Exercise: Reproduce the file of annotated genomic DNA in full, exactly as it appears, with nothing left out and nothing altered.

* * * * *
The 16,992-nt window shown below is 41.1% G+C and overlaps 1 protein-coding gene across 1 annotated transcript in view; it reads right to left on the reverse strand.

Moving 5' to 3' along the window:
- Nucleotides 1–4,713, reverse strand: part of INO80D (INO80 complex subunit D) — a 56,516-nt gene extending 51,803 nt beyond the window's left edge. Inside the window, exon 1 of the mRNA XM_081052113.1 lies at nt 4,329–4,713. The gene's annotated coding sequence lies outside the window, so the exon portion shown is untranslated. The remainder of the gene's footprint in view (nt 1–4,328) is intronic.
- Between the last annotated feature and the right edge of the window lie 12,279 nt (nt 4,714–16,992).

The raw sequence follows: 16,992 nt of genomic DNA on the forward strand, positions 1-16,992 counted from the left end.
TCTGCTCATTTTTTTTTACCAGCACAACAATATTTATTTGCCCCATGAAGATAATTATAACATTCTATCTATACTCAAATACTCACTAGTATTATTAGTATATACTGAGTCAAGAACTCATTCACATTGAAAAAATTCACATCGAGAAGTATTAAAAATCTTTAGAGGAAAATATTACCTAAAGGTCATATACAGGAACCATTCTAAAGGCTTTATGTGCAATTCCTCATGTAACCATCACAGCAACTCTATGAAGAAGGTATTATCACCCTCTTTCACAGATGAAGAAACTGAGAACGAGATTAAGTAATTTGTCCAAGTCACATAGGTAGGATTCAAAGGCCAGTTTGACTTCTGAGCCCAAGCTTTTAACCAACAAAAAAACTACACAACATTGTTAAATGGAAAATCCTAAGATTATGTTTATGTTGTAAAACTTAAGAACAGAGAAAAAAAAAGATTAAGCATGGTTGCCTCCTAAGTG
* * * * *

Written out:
The 16,992-nt window shown below is 41.1% G+C and overlaps 1 protein-coding gene across 1 annotated transcript in view; it reads right to left on the reverse strand.

Moving 5' to 3' along the window:
- Nucleotides 1–4,713, reverse strand: part of INO80D (INO80 complex subunit D) — a 56,516-nt gene extending 51,803 nt beyond the window's left edge. Inside the window, exon 1 of the mRNA XM_081052113.1 lies at nt 4,329–4,713. The gene's annotated coding sequence lies outside the window, so the exon portion shown is untranslated. The remainder of the gene's footprint in view (nt 1–4,328) is intronic.
- Between the last annotated feature and the right edge of the window lie 12,279 nt (nt 4,714–16,992).

The raw sequence follows: 16,992 nt of genomic DNA on the forward strand, positions 1-16,992 counted from the left end.
TCTGCTCATTTTTTTTTACCAGCACAACAATATTTATTTGCCCCATGAAGATAATTATAACATTCTATCTATACTCAAATACTCACTAGTATTATTAGTATATACTGAGTCAAGAACTCATTCACATTGAAAAAATTCACATCGAGAAGTATTAAAAATCTTTAGAGGAAAATATTACCTAAAGGTCATATACAGGAACCATTCTAAAGGCTTTATGTGCAATTCCTCATGTAACCATCACAGCAACTCTATGAAGAAGGTATTATCACCCTCTTTCACAGATGAAGAAACTGAGAACGAGATTAAGTAATTTGTCCAAGTCACATAGGTAGGATTCAAAGGCCAGTTTGACTTCTGAGCCCAAGCTTTTAACCAACAAAAAAACTACACAACATTGTTAAATGGAAAATCCTAAGATTATGTTTATGTTGTAAAACTTAAGAACAGAGAAAAAAAAAGATTAAGCATGGTTGCCTCCTAAGTG